# A simple motor/generator demonstration for use in interactive lecture

This material is replicated on a number of sites as part of the SERC Pedagogic Service Project

## Summary

This image shows a simple motor/generator apparatus that can be used to demonstrate Faraday's Law of Induction and the Lorentz force.

This apparatus is easy and inexpensive to construct and provides a clear and compelling demonstration of Faraday's Law of Induction and the Lorentz force. Two magnets are suspended from springs so that they are free to oscillate vertically. These magnets are placed inside two solenoids (coils of wire). The solenoids are connected. Moving one of the magnets induces a current in the solenoid. This current flows to the other solenoid where is generates a force on the other magnet, causing it to move. Connecting the solenoid leads in different ways produces different results. The instructor can ask students to predict the results of each connection.

## Learning Goals

This activity is intended to demonstrate an example of Faraday's Law of Electric induction (generators) and the Lorentz magnetic force (motors). Students often find these to be abstract concepts. As such, multiple simple demonstrations help students comprehend these phenomena.

If this is used as part of an interactive lecture demonstration, students can also practice using physics reasoning to make predictions of the outcome of the experiment.

## Context for Use

This activity is intended for use in an introductory physics course covering electricity and magnetism.This activity can be used as an interactive lecture demonstration. It can be used as an introduction to Faraday's Law and Lorentz force, or after students have studied these concepts.

## Description and Teaching Materials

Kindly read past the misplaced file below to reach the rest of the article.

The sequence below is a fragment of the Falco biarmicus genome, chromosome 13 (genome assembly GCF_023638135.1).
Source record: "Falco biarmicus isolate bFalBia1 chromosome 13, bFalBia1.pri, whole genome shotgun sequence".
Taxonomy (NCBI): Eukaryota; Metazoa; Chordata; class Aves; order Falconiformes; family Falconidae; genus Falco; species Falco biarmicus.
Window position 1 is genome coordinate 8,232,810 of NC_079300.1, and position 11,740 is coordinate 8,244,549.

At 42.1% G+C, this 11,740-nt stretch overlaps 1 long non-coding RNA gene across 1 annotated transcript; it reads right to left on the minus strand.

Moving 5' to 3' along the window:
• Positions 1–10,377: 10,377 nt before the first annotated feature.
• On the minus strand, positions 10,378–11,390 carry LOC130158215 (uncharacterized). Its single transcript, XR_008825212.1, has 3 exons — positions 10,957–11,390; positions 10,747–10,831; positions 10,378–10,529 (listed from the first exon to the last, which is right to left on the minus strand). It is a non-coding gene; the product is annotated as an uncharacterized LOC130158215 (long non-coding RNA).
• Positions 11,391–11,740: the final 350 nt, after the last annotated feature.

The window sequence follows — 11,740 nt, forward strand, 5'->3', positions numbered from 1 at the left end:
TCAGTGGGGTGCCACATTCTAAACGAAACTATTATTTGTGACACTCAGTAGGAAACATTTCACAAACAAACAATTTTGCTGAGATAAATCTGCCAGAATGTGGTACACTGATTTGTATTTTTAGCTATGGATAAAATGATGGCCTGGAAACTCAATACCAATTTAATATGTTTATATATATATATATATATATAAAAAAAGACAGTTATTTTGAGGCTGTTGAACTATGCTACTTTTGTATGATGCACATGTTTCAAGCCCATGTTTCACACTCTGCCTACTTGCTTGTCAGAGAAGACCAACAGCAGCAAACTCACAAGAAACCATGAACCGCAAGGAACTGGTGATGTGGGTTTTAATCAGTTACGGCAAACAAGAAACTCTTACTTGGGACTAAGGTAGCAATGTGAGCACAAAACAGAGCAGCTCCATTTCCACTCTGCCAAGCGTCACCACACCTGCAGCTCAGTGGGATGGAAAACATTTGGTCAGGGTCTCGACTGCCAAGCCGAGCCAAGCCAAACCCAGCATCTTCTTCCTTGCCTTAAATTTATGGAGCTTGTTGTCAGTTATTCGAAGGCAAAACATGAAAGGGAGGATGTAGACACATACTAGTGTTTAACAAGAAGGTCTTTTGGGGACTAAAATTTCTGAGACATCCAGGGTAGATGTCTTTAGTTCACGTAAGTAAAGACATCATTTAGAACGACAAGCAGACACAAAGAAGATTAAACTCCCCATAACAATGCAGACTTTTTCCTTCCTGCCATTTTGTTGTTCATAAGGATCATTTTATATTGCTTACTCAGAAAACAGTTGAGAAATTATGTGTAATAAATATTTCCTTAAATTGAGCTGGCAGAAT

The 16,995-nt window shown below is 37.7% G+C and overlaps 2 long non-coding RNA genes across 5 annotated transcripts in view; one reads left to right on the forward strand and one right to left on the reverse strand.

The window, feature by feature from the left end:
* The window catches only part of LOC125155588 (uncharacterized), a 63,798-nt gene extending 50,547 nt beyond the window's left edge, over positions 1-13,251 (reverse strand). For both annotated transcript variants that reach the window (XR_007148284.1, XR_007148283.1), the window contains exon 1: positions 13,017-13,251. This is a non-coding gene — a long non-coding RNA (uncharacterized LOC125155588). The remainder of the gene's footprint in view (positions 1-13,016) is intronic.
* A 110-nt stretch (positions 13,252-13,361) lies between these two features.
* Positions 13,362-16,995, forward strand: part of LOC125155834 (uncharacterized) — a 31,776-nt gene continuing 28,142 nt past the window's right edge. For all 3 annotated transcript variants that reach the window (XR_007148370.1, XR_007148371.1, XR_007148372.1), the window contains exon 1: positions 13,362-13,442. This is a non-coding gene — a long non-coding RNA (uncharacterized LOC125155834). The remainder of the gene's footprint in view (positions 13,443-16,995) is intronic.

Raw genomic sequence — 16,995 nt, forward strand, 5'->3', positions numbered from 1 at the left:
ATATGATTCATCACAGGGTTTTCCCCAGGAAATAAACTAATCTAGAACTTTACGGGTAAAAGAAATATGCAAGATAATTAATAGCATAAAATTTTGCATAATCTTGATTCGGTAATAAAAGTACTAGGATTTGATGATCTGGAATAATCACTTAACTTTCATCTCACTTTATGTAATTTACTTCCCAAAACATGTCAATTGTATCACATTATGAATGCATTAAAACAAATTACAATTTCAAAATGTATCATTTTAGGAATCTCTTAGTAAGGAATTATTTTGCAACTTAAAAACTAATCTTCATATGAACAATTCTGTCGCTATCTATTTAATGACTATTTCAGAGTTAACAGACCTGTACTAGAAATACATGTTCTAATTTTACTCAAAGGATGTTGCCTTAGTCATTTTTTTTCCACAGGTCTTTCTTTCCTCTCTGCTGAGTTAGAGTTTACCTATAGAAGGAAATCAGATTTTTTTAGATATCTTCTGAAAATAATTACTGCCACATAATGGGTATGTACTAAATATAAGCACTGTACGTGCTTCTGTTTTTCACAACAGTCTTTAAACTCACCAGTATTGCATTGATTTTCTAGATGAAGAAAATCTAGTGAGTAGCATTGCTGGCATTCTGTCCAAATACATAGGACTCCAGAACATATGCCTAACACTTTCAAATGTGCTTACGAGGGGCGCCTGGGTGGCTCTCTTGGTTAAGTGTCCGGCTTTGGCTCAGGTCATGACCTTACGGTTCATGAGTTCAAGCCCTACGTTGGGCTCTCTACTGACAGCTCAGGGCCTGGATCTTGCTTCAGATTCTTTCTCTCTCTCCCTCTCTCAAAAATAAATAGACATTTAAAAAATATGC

A video showing the demonstrations (this can be used in lieu of the actual apparatus)

To download the video for use in class, use this Quicktime version: movie of motor/generator demonstration (Quicktime Video 6.7MB Aug20 10)

## Teaching Notes and Tips

A careful explanation of each part of the apparatus will help students grasp how it works. Ask students to think through and explain each section. For example, ask them to describe what happens if a magnet is dropped through a coil of wire. Similarly, ask them to describe the magnetic field generated by a current flowing through a coil of wire, and the effect this field would have on a magnet in the coil. As they get closer to understanding, show them what happens if one magnet is moved while the coils are connected in phase (top of one coil connected to the top of the other).

Next, ask them to predict what will happen if the coil wires are switched, that is, if they are connected out-of-phase (top of one coil connected to the bottom of the other). Ask then to use physics reasoning to defend their position and to persuade others to accept their prediction. The instructor should encourage discussion before giving in to students' requests to reveal the answer by performing the demonstration.

## Assessment

Perhaps the best assessment of what students gained from this demonstration is to ask them to predict the outcome of similar experiments and see whether there understanding of this demonstration helps them understand similar ones. For example, ask students what would happen if one of the magnets was flipped upside down, so that its north/south pole was positioned the opposite way to the other magnet.